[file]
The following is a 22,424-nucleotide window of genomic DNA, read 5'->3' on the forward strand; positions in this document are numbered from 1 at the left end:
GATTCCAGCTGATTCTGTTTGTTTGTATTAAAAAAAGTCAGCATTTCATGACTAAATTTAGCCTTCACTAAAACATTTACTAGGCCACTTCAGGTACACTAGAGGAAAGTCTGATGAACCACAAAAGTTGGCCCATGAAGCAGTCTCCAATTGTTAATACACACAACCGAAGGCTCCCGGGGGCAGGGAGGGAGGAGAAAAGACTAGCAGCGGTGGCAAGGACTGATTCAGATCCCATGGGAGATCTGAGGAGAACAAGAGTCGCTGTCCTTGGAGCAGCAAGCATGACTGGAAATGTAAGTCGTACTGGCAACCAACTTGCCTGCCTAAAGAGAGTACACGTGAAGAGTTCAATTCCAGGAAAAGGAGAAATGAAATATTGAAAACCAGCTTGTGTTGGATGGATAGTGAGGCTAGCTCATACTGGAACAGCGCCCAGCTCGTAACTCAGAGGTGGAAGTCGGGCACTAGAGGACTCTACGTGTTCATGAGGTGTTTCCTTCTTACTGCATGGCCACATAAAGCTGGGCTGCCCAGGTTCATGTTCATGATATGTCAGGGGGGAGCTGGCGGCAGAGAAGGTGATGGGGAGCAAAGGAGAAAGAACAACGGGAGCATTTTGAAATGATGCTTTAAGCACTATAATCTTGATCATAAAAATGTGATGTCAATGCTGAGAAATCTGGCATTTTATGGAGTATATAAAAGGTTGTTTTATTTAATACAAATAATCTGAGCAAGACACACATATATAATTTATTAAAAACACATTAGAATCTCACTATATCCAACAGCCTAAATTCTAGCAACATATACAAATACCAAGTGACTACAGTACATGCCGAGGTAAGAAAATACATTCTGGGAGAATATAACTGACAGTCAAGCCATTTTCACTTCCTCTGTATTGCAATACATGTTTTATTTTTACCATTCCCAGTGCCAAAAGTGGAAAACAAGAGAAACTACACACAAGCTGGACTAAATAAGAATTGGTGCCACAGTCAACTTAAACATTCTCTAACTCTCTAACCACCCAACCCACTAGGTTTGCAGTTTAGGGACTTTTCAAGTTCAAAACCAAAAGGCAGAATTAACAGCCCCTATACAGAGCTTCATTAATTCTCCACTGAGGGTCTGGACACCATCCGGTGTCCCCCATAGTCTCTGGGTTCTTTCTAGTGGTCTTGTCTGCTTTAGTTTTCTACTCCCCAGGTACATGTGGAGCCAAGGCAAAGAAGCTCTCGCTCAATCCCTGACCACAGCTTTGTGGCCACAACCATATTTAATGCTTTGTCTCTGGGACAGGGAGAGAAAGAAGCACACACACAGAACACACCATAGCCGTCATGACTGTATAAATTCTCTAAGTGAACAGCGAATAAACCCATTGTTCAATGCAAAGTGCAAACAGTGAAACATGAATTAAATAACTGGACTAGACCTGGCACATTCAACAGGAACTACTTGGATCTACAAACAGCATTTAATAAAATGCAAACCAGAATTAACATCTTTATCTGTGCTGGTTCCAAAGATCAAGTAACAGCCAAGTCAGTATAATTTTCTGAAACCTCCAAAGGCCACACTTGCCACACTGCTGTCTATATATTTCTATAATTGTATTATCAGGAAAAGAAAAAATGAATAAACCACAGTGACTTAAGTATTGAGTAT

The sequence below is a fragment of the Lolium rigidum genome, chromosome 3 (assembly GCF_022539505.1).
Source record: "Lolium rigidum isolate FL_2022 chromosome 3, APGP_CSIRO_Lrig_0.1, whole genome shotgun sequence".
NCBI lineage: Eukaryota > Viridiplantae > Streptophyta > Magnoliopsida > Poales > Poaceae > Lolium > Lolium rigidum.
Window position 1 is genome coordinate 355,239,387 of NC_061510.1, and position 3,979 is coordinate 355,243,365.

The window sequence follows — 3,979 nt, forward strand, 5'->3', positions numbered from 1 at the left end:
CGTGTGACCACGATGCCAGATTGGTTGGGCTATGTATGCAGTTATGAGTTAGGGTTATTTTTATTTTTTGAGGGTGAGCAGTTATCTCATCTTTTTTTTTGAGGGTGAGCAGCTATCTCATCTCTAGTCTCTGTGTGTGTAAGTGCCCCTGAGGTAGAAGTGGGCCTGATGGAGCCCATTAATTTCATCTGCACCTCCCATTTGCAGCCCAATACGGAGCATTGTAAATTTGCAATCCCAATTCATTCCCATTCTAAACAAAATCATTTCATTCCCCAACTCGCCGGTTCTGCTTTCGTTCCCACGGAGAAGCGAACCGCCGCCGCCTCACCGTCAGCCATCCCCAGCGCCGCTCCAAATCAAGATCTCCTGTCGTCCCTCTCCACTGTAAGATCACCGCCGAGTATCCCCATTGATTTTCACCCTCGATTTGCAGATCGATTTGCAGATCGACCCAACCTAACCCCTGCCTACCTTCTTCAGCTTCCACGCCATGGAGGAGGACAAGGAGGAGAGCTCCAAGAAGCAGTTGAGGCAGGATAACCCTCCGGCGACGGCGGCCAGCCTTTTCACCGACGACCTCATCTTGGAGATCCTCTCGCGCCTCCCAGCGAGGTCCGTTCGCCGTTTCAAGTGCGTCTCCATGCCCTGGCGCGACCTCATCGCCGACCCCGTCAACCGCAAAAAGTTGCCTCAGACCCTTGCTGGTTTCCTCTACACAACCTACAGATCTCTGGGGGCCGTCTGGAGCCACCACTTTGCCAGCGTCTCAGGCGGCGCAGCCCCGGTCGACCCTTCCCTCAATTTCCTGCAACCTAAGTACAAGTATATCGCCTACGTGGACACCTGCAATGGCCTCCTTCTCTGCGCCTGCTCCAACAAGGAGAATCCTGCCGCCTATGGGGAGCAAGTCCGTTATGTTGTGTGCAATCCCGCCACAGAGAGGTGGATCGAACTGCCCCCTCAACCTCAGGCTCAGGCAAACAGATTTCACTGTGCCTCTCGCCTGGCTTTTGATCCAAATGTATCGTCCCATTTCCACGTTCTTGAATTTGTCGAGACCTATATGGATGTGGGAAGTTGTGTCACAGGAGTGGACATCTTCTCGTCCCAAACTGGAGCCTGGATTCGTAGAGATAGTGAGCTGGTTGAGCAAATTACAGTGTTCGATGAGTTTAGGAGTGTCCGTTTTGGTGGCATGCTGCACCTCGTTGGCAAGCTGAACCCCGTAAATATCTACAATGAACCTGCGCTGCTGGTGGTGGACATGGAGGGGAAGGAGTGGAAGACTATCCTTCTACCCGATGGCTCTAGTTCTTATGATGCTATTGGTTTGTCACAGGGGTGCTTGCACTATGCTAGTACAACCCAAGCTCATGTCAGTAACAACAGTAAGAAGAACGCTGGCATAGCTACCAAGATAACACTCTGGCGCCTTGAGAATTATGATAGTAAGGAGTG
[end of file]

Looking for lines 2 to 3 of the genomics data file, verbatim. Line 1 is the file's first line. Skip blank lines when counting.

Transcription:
GATTCCAGCTGATTCTGTTTGTTTGTATTAAAAAAAGTCAGCATTTCATGACTAAATTTAGCCTTCACTAAAACATTTACTAGGCCACTTCAGGTACACTAGAGGAAAGTCTGATGAACCACAAAAGTTGGCCCATGAAGCAGTCTCCAATTGTTAATACACACAACCGAAGGCTCCCGGGGGCAGGGAGGGAGGAGAAAAGACTAGCAGCGGTGGCAAGGACTGATTCAGATCCCATGGGAGATCTGAGGAGAACAAGAGTCGCTGTCCTTGGAGCAGCAAGCATGACTGGAAATGTAAGTCGTACTGGCAACCAACTTGCCTGCCTAAAGAGAGTACACGTGAAGAGTTCAATTCCAGGAAAAGGAGAAATGAAATATTGAAAACCAGCTTGTGTTGGATGGATAGTGAGGCTAGCTCATACTGGAACAGCGCCCAGCTCGTAACTCAGAGGTGGAAGTCGGGCACTAGAGGACTCTACGTGTTCATGAGGTGTTTCCTTCTTACTGCATGGCCACATAAAGCTGGGCTGCCCAGGTTCATGTTCATGATATGTCAGGGGGGAGCTGGCGGCAGAGAAGGTGATGGGGAGCAAAGGAGAAAGAACAACGGGAGCATTTTGAAATGATGCTTTAAGCACTATAATCTTGATCATAAAAATGTGATGTCAATGCTGAGAAATCTGGCATTTTATGGAGTATATAAAAGGTTGTTTTATTTAATACAAATAATCTGAGCAAGACACACATATATAATTTATTAAAAACACATTAGAATCTCACTATATCCAACAGCCTAAATTCTAGCAACATATACAAATACCAAGTGACTACAGTACATGCCGAGGTAAGAAAATACATTCTGGGAGAATATAACTGACAGTCAAGCCATTTTCACTTCCTCTGTATTGCAATACATGTTTTATTTTTACCATTCCCAGTGCCAAAAGTGGAAAACAAGAGAAACTACACACAAGCTGGACTAAATAAGAATTGGTGCCACAGTCAACTTAAACATTCTCTAACTCTCTAACCACCCAACCCACTAGGTTTGCAGTTTAGGGACTTTTCAAGTTCAAAACCAAAAGGCAGAATTAACAGCCCCTATACAGAGCTTCATTAATTCTCCACTGAGGGTCTGGACACCATCCGGTGTCCCCCATAGTCTCTGGGTTCTTTCTAGTGGTCTTGTCTGCTTTAGTTTTCTACTCCCCAGGTACATGTGGAGCCAAGGCAAAGAAGCTCTCGCTCAATCCCTGACCACAGCTTTGTGGCCACAACCATATTTAATGCTTTGTCTCTGGGACAGGGAGAGAAAGAAGCACACACACAGAACACACCATAGCCGTCATGACTGTATAAATTCTCTAAGTGAACAGCGAATAAACCCATTGTTCAATGCAAAGTGCAAACAGTGAAACATGAATTAAATAACTGGACTAGACCTGGCACATTCAACAGGAACTACTTGGATCTACAAACAGCATTTAATAAAATGCAAACCAGAATTAACATCTTTATCTGTGCTGGTTCCAAAGATCAAGTAACAGCCAAGTCAGTATAATTTTCTGAAACCTCCAAAGGCCACACTTGCCACACTGCTGTCTATATATTTCTATAATTGTATTATCAGGAAAAGAAAAAATGAATAAACCACAGTGACTTAAGTATTGAGTAT

The sequence below is a fragment of the Lolium rigidum genome, chromosome 3 (assembly GCF_022539505.1).